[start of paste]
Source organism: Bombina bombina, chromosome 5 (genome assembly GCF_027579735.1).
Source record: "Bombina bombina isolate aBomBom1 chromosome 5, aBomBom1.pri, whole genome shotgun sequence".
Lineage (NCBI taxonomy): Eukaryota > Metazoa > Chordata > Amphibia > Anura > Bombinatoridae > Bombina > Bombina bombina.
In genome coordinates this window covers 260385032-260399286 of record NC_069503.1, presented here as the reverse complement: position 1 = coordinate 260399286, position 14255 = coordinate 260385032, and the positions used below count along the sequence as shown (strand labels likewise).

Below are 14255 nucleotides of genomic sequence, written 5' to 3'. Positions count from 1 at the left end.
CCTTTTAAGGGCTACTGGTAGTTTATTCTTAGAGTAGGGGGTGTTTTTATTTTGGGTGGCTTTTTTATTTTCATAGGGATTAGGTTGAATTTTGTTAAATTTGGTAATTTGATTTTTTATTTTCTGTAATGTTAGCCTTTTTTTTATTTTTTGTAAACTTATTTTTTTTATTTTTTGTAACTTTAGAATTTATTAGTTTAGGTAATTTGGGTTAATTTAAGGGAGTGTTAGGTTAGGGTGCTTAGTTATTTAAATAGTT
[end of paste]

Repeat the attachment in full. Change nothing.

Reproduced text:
Source organism: Bombina bombina, chromosome 5 (genome assembly GCF_027579735.1).
Source record: "Bombina bombina isolate aBomBom1 chromosome 5, aBomBom1.pri, whole genome shotgun sequence".
Lineage (NCBI taxonomy): Eukaryota > Metazoa > Chordata > Amphibia > Anura > Bombinatoridae > Bombina > Bombina bombina.
In genome coordinates this window covers 260385032-260399286 of record NC_069503.1, presented here as the reverse complement: position 1 = coordinate 260399286, position 14255 = coordinate 260385032, and the positions used below count along the sequence as shown (strand labels likewise).

Below are 14255 nucleotides of genomic sequence, written 5' to 3'. Positions count from 1 at the left end.
CCTTTTAAGGGCTACTGGTAGTTTATTCTTAGAGTAGGGGGTGTTTTTATTTTGGGTGGCTTTTTTATTTTCATAGGGATTAGGTTGAATTTTGTTAAATTTGGTAATTTGATTTTTTATTTTCTGTAATGTTAGCCTTTTTTTTATTTTTTGTAAACTTATTTTTTTTATTTTTTGTAACTTTAGAATTTATTAGTTTAGGTAATTTGGGTTAATTTAAGGGAGTGTTAGGTTAGGGTGCTTAGTTATTTAAATAGTT